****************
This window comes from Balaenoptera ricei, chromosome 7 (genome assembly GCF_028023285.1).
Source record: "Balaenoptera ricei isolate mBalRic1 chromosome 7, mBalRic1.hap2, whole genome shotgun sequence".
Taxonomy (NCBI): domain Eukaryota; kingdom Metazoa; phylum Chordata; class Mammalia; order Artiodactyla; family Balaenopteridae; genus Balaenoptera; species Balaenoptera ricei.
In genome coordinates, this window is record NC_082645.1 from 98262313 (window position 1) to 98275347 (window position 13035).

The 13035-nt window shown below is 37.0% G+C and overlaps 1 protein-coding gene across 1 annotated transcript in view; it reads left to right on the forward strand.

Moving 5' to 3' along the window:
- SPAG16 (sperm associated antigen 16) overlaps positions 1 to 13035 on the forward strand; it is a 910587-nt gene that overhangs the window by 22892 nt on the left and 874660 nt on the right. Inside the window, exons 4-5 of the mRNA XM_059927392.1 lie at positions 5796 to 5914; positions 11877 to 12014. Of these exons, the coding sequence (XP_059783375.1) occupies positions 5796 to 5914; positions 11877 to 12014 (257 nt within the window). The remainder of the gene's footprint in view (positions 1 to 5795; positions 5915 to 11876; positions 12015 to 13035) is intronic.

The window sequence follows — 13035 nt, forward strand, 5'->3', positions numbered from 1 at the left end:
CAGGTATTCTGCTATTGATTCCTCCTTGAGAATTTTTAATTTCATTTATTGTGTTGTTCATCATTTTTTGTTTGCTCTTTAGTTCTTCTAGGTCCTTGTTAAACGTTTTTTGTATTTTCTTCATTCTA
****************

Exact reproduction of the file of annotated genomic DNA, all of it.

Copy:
This window comes from Balaenoptera ricei, chromosome 7 (genome assembly GCF_028023285.1).
Source record: "Balaenoptera ricei isolate mBalRic1 chromosome 7, mBalRic1.hap2, whole genome shotgun sequence".
Taxonomy (NCBI): domain Eukaryota; kingdom Metazoa; phylum Chordata; class Mammalia; order Artiodactyla; family Balaenopteridae; genus Balaenoptera; species Balaenoptera ricei.
In genome coordinates, this window is record NC_082645.1 from 98262313 (window position 1) to 98275347 (window position 13035).

The 13035-nt window shown below is 37.0% G+C and overlaps 1 protein-coding gene across 1 annotated transcript in view; it reads left to right on the forward strand.

Moving 5' to 3' along the window:
- SPAG16 (sperm associated antigen 16) overlaps positions 1 to 13035 on the forward strand; it is a 910587-nt gene that overhangs the window by 22892 nt on the left and 874660 nt on the right. Inside the window, exons 4-5 of the mRNA XM_059927392.1 lie at positions 5796 to 5914; positions 11877 to 12014. Of these exons, the coding sequence (XP_059783375.1) occupies positions 5796 to 5914; positions 11877 to 12014 (257 nt within the window). The remainder of the gene's footprint in view (positions 1 to 5795; positions 5915 to 11876; positions 12015 to 13035) is intronic.

The window sequence follows — 13035 nt, forward strand, 5'->3', positions numbered from 1 at the left end:
CAGGTATTCTGCTATTGATTCCTCCTTGAGAATTTTTAATTTCATTTATTGTGTTGTTCATCATTTTTTGTTTGCTCTTTAGTTCTTCTAGGTCCTTGTTAAACGTTTTTTGTATTTTCTTCATTCTA